Technologies never die

There are incentives to use the latest technology, just because it’s the latest, even if it’s no better than its predecessor. Being up-to-date makes it easier to

  • Find a job
  • Work on new projects
  • Demonstrate enthusiasm for your profession.

In addition, there are advantages to staying with the mainstream. If most people think something new is better but you disagree, you might do well to  acquiesce. When you’re in the mainstream, it’s easier to find parts, documentation, people to answer questions, etc.

That said, here are some bad reasons to adopt the latest thing:

  • Believing marketing hype
  • Not considering your particular circumstances
  • Under-estimating learning time
  • Fearing a technology will die

Not every new release of every product is an improvement. If a new product truly is an improvement for most people, that doesn’t mean it’s necessarily better for your particular needs. And if your are sure the new thing will make you more productive, you have to also ask whether you will use it long enough to repay the time you invest learning it.

Many programmers live in inordinate fear that a technology will die. But technologies seldom disappear. They may become less fashionable, less visible,  less common, or less lucrative, but hardly anything ever goes away. Programmers may suffer more pain from technology that won’t die than from technology that does.

Technologies don’t drop out of use nearly as quickly as they drop out of fashion or out of sight.

Update: As an example, this podcast claims that 72% of financial transactions are still processed in COBOL.

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The dark matter of programmers

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4 comments on “Technologies never die
  1. Another reason to learn new technologies for the sake of learning new technologies is to improve your learning skills. I’ve learned many things I never used for real but I noticed that after learning more things is easier for me to learn even more.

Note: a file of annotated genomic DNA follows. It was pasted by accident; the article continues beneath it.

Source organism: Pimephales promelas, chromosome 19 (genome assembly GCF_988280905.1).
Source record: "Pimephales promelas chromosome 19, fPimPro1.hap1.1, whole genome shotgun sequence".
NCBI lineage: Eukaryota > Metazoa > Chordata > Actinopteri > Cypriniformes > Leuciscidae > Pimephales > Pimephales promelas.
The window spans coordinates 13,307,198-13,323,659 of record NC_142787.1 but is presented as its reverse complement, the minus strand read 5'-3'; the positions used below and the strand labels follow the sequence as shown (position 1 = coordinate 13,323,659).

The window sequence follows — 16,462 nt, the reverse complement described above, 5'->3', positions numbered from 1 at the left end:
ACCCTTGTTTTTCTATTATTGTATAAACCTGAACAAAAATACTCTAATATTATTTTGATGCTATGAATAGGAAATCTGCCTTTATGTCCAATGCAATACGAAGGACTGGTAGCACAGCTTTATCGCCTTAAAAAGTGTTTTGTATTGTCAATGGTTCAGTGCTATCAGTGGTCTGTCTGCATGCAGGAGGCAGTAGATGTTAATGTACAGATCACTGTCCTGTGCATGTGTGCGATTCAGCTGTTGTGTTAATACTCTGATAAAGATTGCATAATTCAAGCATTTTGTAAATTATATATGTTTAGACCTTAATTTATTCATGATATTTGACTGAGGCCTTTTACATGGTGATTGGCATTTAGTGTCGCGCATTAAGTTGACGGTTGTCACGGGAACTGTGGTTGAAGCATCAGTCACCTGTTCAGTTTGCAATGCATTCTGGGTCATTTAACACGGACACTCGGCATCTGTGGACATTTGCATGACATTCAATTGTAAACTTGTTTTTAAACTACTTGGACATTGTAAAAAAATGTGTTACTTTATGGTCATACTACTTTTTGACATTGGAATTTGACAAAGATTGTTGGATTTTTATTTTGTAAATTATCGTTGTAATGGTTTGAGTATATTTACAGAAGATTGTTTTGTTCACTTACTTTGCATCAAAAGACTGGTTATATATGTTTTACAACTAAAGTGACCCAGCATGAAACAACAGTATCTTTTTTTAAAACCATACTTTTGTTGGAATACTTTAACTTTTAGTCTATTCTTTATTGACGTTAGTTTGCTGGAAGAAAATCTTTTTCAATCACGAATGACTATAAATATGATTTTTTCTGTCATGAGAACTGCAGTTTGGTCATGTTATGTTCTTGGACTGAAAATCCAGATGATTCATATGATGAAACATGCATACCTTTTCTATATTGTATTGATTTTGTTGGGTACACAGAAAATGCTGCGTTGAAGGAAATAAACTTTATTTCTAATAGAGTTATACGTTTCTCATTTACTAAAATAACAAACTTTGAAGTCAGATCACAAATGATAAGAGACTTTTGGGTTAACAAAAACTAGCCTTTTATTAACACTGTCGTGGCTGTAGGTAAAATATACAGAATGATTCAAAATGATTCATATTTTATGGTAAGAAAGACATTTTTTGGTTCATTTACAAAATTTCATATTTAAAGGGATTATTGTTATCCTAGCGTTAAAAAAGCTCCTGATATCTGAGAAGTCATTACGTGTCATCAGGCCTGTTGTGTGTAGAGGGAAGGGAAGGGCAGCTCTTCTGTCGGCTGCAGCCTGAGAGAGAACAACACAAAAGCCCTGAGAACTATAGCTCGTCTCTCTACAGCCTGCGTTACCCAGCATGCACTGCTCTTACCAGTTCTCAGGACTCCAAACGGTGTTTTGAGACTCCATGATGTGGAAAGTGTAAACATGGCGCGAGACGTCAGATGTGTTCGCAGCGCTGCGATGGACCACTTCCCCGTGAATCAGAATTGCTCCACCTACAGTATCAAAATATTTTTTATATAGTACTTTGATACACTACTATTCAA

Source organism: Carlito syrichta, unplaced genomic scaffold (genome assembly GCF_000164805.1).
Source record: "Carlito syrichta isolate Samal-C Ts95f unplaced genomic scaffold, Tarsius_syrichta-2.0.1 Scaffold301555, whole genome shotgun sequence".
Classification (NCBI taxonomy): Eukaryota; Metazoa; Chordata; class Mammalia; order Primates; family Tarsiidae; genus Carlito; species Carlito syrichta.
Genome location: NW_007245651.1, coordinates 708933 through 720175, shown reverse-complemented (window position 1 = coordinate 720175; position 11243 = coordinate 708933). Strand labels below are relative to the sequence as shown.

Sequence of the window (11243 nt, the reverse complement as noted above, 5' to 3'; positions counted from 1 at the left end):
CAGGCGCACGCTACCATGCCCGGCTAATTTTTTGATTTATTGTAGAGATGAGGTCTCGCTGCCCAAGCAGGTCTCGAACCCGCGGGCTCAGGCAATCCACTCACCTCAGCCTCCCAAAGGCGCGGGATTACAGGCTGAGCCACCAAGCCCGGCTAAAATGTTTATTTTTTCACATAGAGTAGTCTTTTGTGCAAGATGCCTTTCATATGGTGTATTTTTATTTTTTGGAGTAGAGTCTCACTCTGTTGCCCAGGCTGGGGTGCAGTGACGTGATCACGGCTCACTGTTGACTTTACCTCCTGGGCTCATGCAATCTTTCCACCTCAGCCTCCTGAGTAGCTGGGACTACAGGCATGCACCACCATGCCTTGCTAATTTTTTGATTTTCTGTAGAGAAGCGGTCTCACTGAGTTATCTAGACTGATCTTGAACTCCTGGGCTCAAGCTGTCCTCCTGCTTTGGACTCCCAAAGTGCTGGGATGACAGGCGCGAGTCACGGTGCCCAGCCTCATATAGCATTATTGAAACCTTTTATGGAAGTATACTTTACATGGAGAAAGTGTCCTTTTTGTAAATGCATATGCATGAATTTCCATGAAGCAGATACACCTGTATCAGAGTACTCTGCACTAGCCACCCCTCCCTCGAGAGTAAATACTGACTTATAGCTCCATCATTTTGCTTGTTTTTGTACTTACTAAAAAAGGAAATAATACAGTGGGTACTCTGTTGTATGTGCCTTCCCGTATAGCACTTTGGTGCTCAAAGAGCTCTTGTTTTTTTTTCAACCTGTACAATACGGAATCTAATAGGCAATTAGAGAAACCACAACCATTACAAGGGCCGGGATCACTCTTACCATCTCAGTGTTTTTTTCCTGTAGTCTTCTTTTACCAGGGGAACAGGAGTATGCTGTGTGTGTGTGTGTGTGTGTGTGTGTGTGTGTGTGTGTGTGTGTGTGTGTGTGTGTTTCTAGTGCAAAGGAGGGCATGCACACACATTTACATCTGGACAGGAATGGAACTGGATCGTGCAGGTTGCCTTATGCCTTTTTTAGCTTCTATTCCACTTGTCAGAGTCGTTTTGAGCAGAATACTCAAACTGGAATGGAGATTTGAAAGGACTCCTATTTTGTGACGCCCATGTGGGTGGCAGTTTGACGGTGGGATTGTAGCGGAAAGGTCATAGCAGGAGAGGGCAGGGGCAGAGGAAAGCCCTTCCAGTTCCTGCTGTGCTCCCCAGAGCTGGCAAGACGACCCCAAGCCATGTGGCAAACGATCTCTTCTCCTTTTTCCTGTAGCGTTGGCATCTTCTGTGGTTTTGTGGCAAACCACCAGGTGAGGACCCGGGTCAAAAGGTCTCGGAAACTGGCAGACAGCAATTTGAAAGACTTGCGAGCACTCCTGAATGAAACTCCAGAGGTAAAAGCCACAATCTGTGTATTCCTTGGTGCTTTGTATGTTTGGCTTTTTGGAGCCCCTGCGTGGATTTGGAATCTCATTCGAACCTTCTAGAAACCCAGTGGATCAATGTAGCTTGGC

It’s also hard for me to come with something I learned I said later it was a complete waste. I always find something worth in any new technology. For example, I’m trying to learn Haskell (not a new technology but it’s truly new for me), I still suck at it and can’t do anything real yet but by trying by learning Haskell I’m improving my programming skills in my day-to-day programming language: Python.

    But further discussion about the topic is constrained by what it’s understood as learning. Is it play a bit with a technology? Is it mastering something so that you can do stuff you are paid for?

  2. John says:

    I agree that learning new things can be intrinsically valuable, even if you never directly use them. But some things are more valuable to learn than others. I think it would be more valuable, for example, for a C# programmer to learn Haskell than Java because the former is more of a contrast. Haskell would introduce new ways of thinking; Java would introduce new APIs.

    Here are some of my thoughts about what is worth learning in advance and what is best to learn if and when needed: Just-in-case versus Just-in-time.

  3. I agree some things are more valuable than others. For a C# programmer choosing to learn Haskell over Java would be more valuable. But if for whatever reason the programmer ends up learning Java I would say it has some value, it’s not a waste of time. I prefer that to not learning anything.

    There are plenty of programmers out there that choose to stay with whatever they learned in their formal training and reject anything different.

  4. -dan says:

    Well, some technologies don’t die apparently – I got my start in 5-tube radios when I was in my early teens, (Yeah, I’m THAT old) and now tubes are all the rage, at least with a lot of rock bands. Since roadie is no longer a career option I need other venues to enhance my techno skills.

    Dot net micro gives any programmer a chance to use reasonably familiar tools to work with a new generation of increasingly powerful microprocessors. At going on eleven, C# is almost venerable but now gives a programmer a chance to work with some very cool embedded systems without having to go through the living hell of c intermingled with assembler.

    The new jobs are going to be at the interfaces where established technologies meet and merge to create something new. There are kids out there using Arduinos to control cool little vehicles. They will grow up with a mingling of hardware and software skills that will give them a head start for the hard times ahead.

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